Understanding your target audience is everything when it comes to digital marketing. And often, that requires creating more than one persona for a group that you might have thought was “all the same”. Join us today and learn about how diverse the Latinx community is and how it requires smart audience research to be successful.
“Did you know the Latinx Market talks about 20 times MORE about brands than the general market?” – Javier Von Westphalen
Javier von Westphalen is an award-winning marketing and innovation strategist. He has helped companies create new strategies, develop innovation capabilities, launch new products, and execute marketing campaigns in industries ranging from healthcare, education, to consumer products and automotive. As Founder/CEO of Emergent Element, a Marketing Strategy Consultancy, he advises organizations and executives on how to harness the power of culture to design Latinx-driven communication strategies.
- What is the most common mistake in global brands when targeting different cultures?
- We’ll talk about how you create a plan to understand, connect, and engage with a different cultural community in the long term.
- How you determine the searcher’s intent (for an SEO project) when the searcher might *not* be your end target audience.
- How to use WhatsApp as a channel with Latinx Market and how to successfully engage using that channel.
Connect with Javier Von Westphalen
Check out his website
Or contact him by phone (410) 989-5484.
Thank you for listening!
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Jim Keeney [0:00] So, Javier, you have been working in the field of multi multicultural marketing for a while now, how did you get involved in that aspect of marketing?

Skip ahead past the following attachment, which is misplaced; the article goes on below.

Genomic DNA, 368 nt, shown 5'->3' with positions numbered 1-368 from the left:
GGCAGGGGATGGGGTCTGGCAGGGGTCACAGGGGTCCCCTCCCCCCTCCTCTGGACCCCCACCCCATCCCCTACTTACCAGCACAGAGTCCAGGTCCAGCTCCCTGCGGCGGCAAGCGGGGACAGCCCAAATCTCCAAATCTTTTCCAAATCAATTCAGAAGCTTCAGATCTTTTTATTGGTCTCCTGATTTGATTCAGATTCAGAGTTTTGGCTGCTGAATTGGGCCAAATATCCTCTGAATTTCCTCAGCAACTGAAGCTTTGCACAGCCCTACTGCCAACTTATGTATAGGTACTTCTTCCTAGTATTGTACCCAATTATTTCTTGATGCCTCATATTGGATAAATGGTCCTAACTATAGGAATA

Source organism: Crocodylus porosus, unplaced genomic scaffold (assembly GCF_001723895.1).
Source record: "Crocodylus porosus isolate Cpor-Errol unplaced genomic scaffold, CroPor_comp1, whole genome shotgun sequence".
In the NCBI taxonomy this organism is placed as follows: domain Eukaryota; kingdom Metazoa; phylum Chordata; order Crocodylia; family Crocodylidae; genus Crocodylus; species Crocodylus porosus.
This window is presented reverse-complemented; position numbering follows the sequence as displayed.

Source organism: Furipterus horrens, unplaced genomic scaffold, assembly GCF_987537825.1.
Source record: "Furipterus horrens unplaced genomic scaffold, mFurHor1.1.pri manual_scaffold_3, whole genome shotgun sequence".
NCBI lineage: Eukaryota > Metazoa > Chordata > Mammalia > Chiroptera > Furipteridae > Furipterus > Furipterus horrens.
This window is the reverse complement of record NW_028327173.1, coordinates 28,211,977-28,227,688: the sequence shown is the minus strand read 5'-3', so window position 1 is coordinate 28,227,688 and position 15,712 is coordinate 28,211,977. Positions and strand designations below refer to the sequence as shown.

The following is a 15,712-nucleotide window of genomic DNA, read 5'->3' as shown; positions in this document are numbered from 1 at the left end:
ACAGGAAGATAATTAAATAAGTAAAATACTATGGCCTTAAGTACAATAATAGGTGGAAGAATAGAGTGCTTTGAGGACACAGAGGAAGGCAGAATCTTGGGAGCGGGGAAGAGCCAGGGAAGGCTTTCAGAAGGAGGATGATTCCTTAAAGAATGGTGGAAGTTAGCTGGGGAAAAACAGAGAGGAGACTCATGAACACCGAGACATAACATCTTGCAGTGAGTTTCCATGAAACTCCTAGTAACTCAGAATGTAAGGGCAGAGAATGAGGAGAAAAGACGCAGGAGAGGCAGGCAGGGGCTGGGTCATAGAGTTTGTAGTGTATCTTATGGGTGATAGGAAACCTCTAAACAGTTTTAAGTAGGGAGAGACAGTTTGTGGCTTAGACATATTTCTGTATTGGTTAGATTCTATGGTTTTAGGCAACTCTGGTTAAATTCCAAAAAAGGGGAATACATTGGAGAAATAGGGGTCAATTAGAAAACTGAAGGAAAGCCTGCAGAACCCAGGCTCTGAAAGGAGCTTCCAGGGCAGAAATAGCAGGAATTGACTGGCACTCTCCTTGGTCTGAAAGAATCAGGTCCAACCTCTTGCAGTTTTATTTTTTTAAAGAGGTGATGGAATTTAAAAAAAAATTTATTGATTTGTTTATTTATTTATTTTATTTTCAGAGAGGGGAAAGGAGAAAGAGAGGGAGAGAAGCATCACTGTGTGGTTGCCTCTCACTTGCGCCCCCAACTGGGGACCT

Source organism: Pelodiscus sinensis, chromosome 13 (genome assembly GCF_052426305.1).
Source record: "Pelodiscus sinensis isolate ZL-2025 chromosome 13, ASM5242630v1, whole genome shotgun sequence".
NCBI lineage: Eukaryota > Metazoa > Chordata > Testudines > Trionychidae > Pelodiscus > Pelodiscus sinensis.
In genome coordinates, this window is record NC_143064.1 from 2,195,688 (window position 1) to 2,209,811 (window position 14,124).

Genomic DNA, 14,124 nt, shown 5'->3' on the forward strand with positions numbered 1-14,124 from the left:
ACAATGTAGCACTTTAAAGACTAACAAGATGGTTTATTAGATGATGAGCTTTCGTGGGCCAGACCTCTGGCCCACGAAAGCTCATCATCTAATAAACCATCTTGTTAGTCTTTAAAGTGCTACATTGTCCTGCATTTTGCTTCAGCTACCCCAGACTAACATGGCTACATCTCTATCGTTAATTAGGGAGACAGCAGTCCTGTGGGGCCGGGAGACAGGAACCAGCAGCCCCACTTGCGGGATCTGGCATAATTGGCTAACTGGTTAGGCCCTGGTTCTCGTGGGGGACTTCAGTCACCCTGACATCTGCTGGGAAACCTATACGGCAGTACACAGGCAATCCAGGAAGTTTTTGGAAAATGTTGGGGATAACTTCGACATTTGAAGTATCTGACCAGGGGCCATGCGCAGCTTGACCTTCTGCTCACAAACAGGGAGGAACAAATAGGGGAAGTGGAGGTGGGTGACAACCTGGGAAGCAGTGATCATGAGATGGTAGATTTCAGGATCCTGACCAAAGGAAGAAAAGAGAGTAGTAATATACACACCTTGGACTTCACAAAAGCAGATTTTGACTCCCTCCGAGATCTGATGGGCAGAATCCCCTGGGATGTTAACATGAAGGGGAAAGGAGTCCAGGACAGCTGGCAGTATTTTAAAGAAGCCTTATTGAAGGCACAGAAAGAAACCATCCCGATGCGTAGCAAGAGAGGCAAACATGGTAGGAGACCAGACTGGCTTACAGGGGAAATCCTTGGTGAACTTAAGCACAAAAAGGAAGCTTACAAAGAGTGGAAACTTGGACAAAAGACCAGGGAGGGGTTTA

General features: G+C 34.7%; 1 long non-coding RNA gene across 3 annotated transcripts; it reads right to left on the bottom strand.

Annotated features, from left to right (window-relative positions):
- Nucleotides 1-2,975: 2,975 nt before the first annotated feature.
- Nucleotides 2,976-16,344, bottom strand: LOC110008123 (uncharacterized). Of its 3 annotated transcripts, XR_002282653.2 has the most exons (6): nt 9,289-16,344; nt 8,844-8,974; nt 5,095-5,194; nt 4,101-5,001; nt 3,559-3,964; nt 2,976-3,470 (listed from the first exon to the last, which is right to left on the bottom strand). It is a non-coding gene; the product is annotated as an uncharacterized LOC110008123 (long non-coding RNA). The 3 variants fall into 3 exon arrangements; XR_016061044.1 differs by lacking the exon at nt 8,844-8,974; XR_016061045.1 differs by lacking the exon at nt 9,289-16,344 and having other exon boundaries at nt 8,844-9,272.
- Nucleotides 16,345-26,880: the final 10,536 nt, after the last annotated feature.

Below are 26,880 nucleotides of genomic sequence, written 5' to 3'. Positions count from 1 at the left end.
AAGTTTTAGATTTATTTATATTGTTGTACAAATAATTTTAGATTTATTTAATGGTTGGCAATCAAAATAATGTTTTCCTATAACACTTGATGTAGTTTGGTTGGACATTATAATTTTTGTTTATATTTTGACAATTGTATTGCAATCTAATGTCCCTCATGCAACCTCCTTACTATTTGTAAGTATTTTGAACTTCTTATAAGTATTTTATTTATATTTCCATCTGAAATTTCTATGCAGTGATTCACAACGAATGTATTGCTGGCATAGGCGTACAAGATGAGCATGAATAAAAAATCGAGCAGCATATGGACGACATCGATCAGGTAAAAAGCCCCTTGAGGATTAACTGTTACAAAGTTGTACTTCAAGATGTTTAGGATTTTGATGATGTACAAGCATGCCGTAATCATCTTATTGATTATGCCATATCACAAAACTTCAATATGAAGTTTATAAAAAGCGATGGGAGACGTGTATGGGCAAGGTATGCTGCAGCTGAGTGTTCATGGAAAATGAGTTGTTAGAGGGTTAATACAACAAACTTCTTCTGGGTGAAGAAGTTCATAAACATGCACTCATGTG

Javier Von Westphalen [0:10] Well, actually Oh, man. it has been, what a year actually? probably was about 17. He got it. 17 years actually. Yeah, I got a degree in graphic designs. And my first job was working on Mac and bedroom kinetics in Peru. So, I love stories. I love video. I love the idea of grading that and doing that we actually got into marketing. And then my accounts were Coca Cola Colinas, which the toothpaste Garza Real, which actually was a beer that was coming in. And then Datsun before it became Nissan.
Jim Keeney [0:52] My very first car was a Datsun.
Javier Von Westphalen [0:54] Yeah, you know? You were part of that experience and it was quite interesting with Datsun and Coca Cola, because they were international brands. Right?
Jim Keeney [1:04] Right.
Javier Von Westphalen [1:05] And one of the things of the moment that, like, made the boat up was that the idea of doing international marketing was for New York, to develop the story, and then send it to different countries, for them to kind of adapt it mainly do a translation in Spanish, but the context of the story didn’t make any sense. Right?
Jim Keeney [1:33] Right.
Javier Von Westphalen [1:33] It goes, you know, for example, you know, is this up commercial was very happy was, you know, everybody on the youth was happy. They were thinking they were laughing, they were stuck in a nice, like an LA highway, like a five lane highway, right? They were stuck in traffic, and then they get out of their car, they go to a pickup, jump into the back of the pickup in the bed and start playing the piano. And the party started. Yeah. Now, if you’re in Peru, you go back into the pickup song one, you start a fight. Nothing happy about it. So, but but the start of it, it actually got me thinking on how do brands really target different countries to me, you know, just follow your international brand. And although the theme was that all teenagers behave the same and have the same kind of aspiration which I disagree. Right, you will be able to market with one message. Right? And that got me into this role over start thinking about Wait a minute, you know, we’re not relating, we’re not talking, we’re missing the mark. Yeah, it’s Coca Cola lives a nice brand is happy, yes, that is spirit, that we’re not reaching the audience or you’re being criticized because you’re not understanding that context, where people are leaving. And then my creative director, when he challenged us says, You better start marketing you get out of the graphic design part part of it. And…